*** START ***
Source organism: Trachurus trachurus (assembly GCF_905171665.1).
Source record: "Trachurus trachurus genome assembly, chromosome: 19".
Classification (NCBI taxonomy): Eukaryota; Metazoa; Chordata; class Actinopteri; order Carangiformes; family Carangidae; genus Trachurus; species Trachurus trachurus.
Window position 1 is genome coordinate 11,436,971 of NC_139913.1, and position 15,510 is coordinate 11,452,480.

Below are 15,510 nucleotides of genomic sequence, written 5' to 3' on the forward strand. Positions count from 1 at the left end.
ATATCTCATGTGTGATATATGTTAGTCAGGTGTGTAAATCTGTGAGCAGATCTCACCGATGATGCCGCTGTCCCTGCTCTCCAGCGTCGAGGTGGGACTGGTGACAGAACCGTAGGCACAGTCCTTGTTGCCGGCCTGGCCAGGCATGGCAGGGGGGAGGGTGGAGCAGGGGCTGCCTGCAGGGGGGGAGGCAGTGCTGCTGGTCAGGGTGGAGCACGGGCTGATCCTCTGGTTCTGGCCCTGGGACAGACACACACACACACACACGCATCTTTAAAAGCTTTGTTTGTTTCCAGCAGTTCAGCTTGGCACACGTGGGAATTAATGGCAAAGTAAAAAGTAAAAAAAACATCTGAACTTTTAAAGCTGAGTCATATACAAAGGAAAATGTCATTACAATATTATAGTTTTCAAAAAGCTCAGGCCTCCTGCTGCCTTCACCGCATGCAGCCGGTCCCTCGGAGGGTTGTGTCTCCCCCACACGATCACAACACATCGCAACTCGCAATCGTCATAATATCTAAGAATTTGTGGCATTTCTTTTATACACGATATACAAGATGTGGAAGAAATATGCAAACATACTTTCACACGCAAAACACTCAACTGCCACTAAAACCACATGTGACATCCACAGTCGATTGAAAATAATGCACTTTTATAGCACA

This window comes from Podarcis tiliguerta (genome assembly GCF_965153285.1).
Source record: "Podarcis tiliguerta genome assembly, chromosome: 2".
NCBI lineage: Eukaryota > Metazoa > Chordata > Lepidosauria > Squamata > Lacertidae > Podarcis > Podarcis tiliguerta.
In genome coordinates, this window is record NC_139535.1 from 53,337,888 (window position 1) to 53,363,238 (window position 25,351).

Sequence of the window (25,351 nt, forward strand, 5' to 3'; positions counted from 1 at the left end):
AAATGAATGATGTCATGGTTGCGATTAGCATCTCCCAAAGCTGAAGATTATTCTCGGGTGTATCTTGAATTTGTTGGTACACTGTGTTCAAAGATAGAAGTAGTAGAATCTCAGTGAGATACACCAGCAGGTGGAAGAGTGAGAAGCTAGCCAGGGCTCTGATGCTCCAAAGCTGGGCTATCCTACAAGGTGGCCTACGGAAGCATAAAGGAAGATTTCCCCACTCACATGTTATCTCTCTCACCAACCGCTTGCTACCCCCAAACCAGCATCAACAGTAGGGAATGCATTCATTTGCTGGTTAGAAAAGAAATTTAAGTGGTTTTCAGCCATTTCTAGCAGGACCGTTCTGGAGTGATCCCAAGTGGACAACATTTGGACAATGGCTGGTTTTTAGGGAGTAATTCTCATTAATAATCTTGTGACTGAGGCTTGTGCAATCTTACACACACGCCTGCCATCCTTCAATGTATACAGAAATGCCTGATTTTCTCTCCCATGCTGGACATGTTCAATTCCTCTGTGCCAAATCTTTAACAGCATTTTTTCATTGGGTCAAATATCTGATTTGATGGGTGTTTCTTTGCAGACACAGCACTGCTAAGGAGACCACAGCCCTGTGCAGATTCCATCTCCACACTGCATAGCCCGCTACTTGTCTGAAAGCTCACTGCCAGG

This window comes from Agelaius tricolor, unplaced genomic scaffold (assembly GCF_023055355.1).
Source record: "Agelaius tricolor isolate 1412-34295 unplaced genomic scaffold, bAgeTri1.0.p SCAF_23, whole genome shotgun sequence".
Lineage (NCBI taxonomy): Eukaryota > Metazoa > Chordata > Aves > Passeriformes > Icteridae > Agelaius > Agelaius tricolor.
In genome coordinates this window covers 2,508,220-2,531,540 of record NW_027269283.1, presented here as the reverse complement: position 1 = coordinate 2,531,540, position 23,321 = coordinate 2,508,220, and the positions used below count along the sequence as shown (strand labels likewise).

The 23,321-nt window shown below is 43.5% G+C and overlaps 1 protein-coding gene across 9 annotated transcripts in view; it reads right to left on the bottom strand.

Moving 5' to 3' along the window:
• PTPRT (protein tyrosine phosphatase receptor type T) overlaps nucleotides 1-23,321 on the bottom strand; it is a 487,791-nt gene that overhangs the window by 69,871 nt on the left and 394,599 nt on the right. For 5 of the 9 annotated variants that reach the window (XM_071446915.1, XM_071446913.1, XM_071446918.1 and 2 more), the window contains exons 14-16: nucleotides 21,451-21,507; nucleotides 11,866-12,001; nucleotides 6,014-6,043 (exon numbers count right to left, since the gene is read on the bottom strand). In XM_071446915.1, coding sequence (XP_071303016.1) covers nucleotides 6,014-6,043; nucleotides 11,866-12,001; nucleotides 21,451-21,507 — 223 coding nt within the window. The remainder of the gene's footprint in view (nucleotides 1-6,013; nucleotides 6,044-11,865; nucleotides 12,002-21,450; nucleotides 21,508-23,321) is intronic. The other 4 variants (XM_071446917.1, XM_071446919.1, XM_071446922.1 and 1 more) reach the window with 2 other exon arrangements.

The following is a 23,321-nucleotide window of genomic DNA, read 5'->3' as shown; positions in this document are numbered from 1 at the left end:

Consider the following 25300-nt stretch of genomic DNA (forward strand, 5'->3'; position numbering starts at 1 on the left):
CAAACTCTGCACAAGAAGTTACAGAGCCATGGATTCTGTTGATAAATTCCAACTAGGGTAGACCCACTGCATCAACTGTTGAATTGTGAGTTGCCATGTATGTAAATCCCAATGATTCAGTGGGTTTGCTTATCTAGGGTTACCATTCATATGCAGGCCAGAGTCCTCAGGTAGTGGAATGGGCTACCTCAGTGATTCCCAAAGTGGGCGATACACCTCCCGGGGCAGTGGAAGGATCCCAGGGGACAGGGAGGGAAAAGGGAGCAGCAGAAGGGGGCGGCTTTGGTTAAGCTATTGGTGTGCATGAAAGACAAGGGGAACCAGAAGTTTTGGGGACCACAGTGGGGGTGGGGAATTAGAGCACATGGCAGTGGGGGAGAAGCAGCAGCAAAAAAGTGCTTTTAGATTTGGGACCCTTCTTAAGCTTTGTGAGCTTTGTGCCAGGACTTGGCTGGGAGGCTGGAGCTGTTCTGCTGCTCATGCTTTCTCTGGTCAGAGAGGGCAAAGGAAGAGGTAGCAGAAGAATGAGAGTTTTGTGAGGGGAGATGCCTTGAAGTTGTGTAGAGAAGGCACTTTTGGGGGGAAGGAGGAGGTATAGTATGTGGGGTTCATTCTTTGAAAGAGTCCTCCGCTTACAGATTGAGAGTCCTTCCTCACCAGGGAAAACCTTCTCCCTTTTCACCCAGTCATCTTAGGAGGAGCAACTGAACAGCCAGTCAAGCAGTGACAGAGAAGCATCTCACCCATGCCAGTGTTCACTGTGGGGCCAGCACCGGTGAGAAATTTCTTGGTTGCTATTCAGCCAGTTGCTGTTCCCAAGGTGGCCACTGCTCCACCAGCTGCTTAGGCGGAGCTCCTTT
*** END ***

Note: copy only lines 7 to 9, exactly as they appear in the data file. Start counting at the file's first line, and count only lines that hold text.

This window comes from Podarcis tiliguerta (genome assembly GCF_965153285.1).
Source record: "Podarcis tiliguerta genome assembly, chromosome: 2".
NCBI lineage: Eukaryota > Metazoa > Chordata > Lepidosauria > Squamata > Lacertidae > Podarcis > Podarcis tiliguerta.